In Beyond Good And Evil

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The most widespread story in human history describes the horrors of Nazi Germany. Recreated in novels, movies, writings, and theatre, this brutal tragedy is familiar in the minds of all. Seemingly enthralled by the captivating tale, our interminable interest in the Nazis is habitual, neurotic, and borderline obsessive. Why does it so easily capture our attention? Observers figure that this macabre story signifies the lowest of lows in our pathetic and quondam attempt to be “sivilized.” Perhaps our fascination with this historic tale lies in the baseless optimism that our whole world may soon experience a Damascene conversion. After the impending growth and development of Greece and Rome following their advancement in the fields of science and…show more content…
4 Perhaps one of the most horrifying experiments of all was preformed by Josef Mengele, also known as the “Angel of Death,” who sewed together a set of twins in an attempt to create Siamese twins. 1 In Beyond Good and Evil, Nietzsche refers to several men as the “finest examples” of “marvelously incomprehensible and inexplicable beings, those enigmatical men, predestined for conquering and circumventing others” – in other words, they were the closest to being recognized as his first Übermensch; the first being Alcibiades, a statesman, general, and strategic advisor who played a key role in a string of Athenian victories, changed allegiances often, and fled to escape sacrilege charges after trying to create and impose his own values. 2 The next was Julius Caesar – known as one of the greatest military commanders in history, as well as a Roman statesman, general, and author, he played a critical role in the rise of the Roman Empire and was defiant when asked to step down from his position of power and…show more content…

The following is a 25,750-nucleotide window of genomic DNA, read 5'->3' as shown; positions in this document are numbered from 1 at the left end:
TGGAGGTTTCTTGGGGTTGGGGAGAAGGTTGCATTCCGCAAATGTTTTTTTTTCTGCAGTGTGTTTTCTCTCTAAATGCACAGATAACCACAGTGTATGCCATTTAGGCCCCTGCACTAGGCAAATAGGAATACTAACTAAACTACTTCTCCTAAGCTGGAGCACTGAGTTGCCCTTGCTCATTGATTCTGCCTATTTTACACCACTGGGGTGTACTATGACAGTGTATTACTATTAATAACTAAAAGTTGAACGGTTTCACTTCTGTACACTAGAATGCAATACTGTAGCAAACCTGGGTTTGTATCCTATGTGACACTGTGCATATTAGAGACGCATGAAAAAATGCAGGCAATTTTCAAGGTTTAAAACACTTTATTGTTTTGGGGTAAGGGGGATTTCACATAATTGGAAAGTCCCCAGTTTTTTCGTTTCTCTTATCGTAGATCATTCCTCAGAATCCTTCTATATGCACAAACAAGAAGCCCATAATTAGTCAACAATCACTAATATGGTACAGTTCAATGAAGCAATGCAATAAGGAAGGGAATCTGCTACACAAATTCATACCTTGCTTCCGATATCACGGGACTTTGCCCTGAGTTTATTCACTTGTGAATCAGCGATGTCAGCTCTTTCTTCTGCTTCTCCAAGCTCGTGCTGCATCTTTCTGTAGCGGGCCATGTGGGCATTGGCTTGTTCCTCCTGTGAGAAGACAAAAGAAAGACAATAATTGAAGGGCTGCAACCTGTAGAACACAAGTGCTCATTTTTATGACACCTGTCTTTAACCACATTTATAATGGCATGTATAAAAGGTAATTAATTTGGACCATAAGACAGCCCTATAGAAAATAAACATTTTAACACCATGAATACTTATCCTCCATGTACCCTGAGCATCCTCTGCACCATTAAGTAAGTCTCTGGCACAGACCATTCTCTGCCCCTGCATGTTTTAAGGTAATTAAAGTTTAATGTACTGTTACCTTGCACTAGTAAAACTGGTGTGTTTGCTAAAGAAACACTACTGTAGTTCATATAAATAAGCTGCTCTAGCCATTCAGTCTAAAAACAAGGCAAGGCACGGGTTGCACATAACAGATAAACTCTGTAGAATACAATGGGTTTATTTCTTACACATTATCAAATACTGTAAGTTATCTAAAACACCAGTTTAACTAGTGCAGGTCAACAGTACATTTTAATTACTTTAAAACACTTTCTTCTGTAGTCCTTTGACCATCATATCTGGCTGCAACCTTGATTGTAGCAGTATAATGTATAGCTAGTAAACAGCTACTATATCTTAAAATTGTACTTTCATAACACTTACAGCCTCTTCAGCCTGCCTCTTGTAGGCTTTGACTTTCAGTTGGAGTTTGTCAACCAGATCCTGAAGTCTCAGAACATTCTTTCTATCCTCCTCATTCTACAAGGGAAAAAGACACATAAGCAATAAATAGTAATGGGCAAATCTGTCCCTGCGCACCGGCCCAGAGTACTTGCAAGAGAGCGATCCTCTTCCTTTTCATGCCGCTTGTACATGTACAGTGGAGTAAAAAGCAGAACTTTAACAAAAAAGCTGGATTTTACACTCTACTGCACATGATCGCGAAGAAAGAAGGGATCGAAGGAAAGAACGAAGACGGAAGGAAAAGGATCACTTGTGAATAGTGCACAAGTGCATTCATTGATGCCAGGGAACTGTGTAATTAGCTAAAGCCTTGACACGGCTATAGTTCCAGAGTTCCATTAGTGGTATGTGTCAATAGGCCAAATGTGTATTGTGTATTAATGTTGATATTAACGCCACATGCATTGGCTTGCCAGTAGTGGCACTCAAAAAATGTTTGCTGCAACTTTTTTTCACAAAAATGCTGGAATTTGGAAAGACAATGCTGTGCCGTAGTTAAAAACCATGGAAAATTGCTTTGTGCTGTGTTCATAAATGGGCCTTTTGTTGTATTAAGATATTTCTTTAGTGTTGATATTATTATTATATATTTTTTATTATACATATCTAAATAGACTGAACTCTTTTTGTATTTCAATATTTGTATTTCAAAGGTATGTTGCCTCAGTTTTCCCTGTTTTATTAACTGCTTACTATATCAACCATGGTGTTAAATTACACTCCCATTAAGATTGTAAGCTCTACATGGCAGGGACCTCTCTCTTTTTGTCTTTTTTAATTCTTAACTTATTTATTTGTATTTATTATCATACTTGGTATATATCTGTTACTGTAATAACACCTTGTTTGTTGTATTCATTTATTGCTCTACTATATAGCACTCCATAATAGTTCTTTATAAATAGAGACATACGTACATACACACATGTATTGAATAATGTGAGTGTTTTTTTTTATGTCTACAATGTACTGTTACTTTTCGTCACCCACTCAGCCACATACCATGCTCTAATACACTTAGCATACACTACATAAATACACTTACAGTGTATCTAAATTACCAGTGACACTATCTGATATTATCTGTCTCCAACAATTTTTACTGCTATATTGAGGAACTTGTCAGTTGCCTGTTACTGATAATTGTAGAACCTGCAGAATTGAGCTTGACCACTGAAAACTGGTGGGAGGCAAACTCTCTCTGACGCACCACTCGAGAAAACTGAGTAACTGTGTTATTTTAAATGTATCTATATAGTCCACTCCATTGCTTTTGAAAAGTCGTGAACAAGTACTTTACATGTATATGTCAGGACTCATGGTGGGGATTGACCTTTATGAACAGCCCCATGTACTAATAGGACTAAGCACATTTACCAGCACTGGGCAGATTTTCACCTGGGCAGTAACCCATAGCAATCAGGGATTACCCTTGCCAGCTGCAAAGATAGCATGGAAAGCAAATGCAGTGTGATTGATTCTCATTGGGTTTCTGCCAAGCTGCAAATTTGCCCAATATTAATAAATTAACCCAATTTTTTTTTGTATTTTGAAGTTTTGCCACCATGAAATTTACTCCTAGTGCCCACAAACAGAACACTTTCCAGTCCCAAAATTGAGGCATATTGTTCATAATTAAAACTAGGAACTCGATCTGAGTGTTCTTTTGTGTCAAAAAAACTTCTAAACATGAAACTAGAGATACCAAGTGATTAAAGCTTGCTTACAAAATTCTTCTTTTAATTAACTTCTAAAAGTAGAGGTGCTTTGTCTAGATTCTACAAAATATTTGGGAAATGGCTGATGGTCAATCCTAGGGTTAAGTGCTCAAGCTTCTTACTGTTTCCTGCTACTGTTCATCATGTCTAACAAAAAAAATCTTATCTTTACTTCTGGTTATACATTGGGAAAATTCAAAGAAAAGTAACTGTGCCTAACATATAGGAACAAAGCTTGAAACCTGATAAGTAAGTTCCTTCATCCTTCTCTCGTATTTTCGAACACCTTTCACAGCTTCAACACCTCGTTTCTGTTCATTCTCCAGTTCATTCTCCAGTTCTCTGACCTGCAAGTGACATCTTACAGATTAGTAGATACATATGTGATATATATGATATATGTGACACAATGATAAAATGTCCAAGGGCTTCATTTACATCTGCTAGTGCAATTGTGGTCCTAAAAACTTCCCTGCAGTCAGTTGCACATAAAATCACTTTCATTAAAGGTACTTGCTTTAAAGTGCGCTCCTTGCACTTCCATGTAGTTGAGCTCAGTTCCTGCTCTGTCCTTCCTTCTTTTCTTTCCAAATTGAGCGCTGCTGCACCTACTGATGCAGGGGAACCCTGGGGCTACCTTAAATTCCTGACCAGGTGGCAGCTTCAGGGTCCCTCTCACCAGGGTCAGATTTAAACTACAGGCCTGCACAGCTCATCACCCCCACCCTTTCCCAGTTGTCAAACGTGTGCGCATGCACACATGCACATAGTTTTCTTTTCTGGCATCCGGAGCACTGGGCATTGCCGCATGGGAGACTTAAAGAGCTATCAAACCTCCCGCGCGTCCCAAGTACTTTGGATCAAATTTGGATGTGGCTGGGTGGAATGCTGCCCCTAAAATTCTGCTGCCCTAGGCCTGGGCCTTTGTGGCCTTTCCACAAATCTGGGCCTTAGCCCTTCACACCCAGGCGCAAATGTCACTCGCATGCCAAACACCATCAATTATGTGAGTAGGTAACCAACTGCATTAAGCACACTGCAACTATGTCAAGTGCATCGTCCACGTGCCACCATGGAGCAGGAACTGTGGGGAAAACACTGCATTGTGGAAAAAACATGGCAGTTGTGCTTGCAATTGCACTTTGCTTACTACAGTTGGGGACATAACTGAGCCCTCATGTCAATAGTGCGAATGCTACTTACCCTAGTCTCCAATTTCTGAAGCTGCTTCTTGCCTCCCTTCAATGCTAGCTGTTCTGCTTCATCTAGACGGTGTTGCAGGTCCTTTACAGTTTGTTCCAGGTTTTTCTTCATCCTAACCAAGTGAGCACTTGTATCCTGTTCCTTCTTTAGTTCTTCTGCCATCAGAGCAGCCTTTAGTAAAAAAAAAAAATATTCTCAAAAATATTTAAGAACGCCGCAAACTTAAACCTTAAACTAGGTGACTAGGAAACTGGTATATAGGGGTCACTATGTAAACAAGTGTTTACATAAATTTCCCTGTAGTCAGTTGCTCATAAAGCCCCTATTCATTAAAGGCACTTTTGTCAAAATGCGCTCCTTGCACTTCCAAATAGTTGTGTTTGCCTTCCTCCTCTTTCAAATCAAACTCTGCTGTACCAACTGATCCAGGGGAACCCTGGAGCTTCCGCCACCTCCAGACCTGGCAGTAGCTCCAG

As, “methods of teaching improve,” it became, “possible to reach the frontier of knowledge,” much faster than ever before. As many expected, “scientific advance to continue…it increasingly attract[ed] the best brains.” With so many progressions in numerous fields, knowledge became accessible to the masses. Unfortunately, the, “explosive forces,” generated by this new information made it, “impossible to preserve the kind of society in which science can flourish.” Here, Russell describes the, “arrival of science in an environment that [was] not ripe for it.” Typically such innovation would be a period of growth in the positive direction, however it was much the opposite now that, “modern states,” had to, “compete for nuclear physicists.” Regrettably this new information was now being used for corrupt purposes. Additionally, it began raising questions that took us, “beyond the sphere of science,” and into the, “imaginative understanding of mass phycology,” along with their, “ethics and moral codes.” While advancements were being made, “science…cannot supply us with an ethic,” and we were left at a loss. In search of a, “somewhat different moral code from the one inherited by the past,” we were led back, once again, to science. It may not be able to give us virtue,
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